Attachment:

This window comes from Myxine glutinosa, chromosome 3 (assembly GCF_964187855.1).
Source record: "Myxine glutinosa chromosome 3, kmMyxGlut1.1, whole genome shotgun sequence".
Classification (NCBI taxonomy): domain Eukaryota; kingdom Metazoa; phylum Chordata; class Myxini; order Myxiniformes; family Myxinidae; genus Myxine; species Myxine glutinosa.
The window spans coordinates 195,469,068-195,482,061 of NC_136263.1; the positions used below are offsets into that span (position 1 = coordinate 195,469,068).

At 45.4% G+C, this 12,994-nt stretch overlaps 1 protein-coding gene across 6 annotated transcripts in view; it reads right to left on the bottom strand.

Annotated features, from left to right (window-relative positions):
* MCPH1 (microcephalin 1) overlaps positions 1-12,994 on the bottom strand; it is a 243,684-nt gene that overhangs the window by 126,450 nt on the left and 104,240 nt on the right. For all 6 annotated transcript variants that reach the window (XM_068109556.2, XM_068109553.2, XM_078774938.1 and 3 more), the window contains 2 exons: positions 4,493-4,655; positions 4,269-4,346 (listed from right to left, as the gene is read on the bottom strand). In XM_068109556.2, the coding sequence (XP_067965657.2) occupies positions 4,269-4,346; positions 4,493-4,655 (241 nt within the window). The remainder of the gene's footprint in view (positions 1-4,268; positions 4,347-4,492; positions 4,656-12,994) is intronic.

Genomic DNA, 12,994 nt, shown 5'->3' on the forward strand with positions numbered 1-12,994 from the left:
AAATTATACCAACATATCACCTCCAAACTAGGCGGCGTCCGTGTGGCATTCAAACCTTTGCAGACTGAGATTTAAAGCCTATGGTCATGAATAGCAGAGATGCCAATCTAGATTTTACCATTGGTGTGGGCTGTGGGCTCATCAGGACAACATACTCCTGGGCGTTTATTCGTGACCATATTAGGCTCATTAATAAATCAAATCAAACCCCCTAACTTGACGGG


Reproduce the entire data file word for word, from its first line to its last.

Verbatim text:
This window comes from Myxine glutinosa, chromosome 3 (assembly GCF_964187855.1).
Source record: "Myxine glutinosa chromosome 3, kmMyxGlut1.1, whole genome shotgun sequence".
Classification (NCBI taxonomy): domain Eukaryota; kingdom Metazoa; phylum Chordata; class Myxini; order Myxiniformes; family Myxinidae; genus Myxine; species Myxine glutinosa.
The window spans coordinates 195,469,068-195,482,061 of NC_136263.1; the positions used below are offsets into that span (position 1 = coordinate 195,469,068).

At 45.4% G+C, this 12,994-nt stretch overlaps 1 protein-coding gene across 6 annotated transcripts in view; it reads right to left on the bottom strand.

Annotated features, from left to right (window-relative positions):
* MCPH1 (microcephalin 1) overlaps positions 1-12,994 on the bottom strand; it is a 243,684-nt gene that overhangs the window by 126,450 nt on the left and 104,240 nt on the right. For all 6 annotated transcript variants that reach the window (XM_068109556.2, XM_068109553.2, XM_078774938.1 and 3 more), the window contains 2 exons: positions 4,493-4,655; positions 4,269-4,346 (listed from right to left, as the gene is read on the bottom strand). In XM_068109556.2, the coding sequence (XP_067965657.2) occupies positions 4,269-4,346; positions 4,493-4,655 (241 nt within the window). The remainder of the gene's footprint in view (positions 1-4,268; positions 4,347-4,492; positions 4,656-12,994) is intronic.

Genomic DNA, 12,994 nt, shown 5'->3' on the forward strand with positions numbered 1-12,994 from the left:
AAATTATACCAACATATCACCTCCAAACTAGGCGGCGTCCGTGTGGCATTCAAACCTTTGCAGACTGAGATTTAAAGCCTATGGTCATGAATAGCAGAGATGCCAATCTAGATTTTACCATTGGTGTGGGCTGTGGGCTCATCAGGACAACATACTCCTGGGCGTTTATTCGTGACCATATTAGGCTCATTAATAAATCAAATCAAACCCCCTAACTTGACGGG